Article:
This presentation will cover the details of a proper soil assessment for urban management. The presentation will discuss: 1. why soil assessment is necessary, 2. who should assess soils, 3. where to conduct soil assessments, 4. when to perform soil assessment, and lastly 5. how to perform a proper soil assessment. This presentation will highlight typical urban soil problems and how we can detect them with an urban soil assessment.
- Soil Management for Urban Trees, Part 1 – Physical Properties (55 min)
The health of urban trees is often directly related to the quality of urban soils. Now that we have covered the basics on how to detect typical urban soil problems with soil assessment, we discuss some management options for these problems. This presentation will highlight some key urban soil challenges and present management options for addressing these issues. Part 1 of this presentation will focus on improving the soil’s physical condition. Specifically, the presentation will address soil compaction. The presentation will feature research findings directed at solving compaction. The presentation will discuss practical solutions for improving the soil’s physical condition for optimizing urban tree health.
- Soil Management for Urban Trees, Part 2 – Chemical and Biological Properties (55 min)
The health of urban trees is often directly related to the quality of urban soils. Now that we have covered the basics on how to detect typical urban soil problems with soil assessment, we discuss some management options for these problems. This presentation will highlight some key urban soil challenges and present management options for addressing these issues. Part 2 of this presentation will focus on improving the soil’s chemical and biological condition. Specifically, the presentation will address soil alkalinity, salinity, nutrients, and microbial populations. The presentation will feature research findings directed at managing soil biochemical properties. The presentation will discuss practical solutions for improving the soil’s chemical and biological condition for optimizing urban tree health.
- Pruning methods to reduce the likelihood of failure for large tropical trees (55min)
If a tree presents unacceptable risk, pruning is commonly used to (presumably) reduce the likelihood of failure by improving branch structure, reducing leaf area, or increasing crown porosity. Currently, tree pruning is mostly guided by industry standards, cultural practice, and aesthetic norms; existing research offers mixed evidence on the usefulness of pruning types and severities towards risk reduction. To address these limitations, a study was performed to measure changes to the mechanical properties and wind-induced movement of large, mature tropical trees growing in Singapore. Specifically, the study examined 11 Senegal mahoganies (Khaya senegalensis) and nine rain trees (Samanea saman) with an average trunk diameter (DBH) of 72 cm and 92 cm, respectively. In the study, consistent, statistically significant, and practically meaningful differences were observed between pruning types over a wide range of severities; and these results will be presented and discussed to help arborists mitigate the risk of tree failures while preserving valuable benefits of large, mature trees.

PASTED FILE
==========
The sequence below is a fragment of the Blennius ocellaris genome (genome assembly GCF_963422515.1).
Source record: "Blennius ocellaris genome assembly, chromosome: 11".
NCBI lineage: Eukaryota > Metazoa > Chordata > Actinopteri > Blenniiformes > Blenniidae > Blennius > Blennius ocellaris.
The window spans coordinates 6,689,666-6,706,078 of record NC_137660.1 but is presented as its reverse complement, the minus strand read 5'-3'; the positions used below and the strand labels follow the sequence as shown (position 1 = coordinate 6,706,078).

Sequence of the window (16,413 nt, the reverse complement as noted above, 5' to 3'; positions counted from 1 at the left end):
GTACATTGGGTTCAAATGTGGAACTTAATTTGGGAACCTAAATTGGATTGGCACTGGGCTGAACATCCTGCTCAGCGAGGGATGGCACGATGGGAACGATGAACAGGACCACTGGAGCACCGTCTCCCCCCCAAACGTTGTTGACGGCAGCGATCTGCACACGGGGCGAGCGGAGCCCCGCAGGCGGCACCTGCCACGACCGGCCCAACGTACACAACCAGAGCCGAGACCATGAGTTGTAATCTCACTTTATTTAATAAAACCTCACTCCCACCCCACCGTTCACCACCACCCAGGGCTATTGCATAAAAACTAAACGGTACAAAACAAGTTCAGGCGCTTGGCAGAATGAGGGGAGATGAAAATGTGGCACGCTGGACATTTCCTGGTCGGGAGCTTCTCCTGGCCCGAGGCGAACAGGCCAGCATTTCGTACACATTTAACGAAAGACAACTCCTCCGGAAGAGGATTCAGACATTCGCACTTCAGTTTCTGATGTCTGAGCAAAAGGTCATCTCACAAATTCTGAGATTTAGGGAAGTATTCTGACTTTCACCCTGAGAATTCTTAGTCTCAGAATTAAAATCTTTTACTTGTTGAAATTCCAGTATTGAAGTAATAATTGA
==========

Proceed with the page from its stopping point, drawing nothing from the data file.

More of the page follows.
- Estimating the load-bearing capacity of trees from sonic tomograms (55min)
The measurement and assessment of internal defects is an important part of tree risk assessment. Although there are several methods for estimating the reduced load-bearing capacity of trees with internal defects, the advancement of these methods has not kept pace with improvements to methods used to measure the internal condition of trees, such as sonic tomography. In a recent study, a new method to estimate the reduced load-bearing capacity of tree parts from sonic tomograms was introduced and compared to six existing methods. The results show that sonic tomography can be used to examine reductions in the load-bearing capacity of tree parts with internal defects, but the limitations of sonic tomography and mathematical methods must be considered. These results will be presented and discussed to help arborists better interpret sonic tomograms while assessing tree failure risk. In addition, some new techniques for improving the accuracy of sonic tomograms with an improved measurement of trunk geometry will be presented.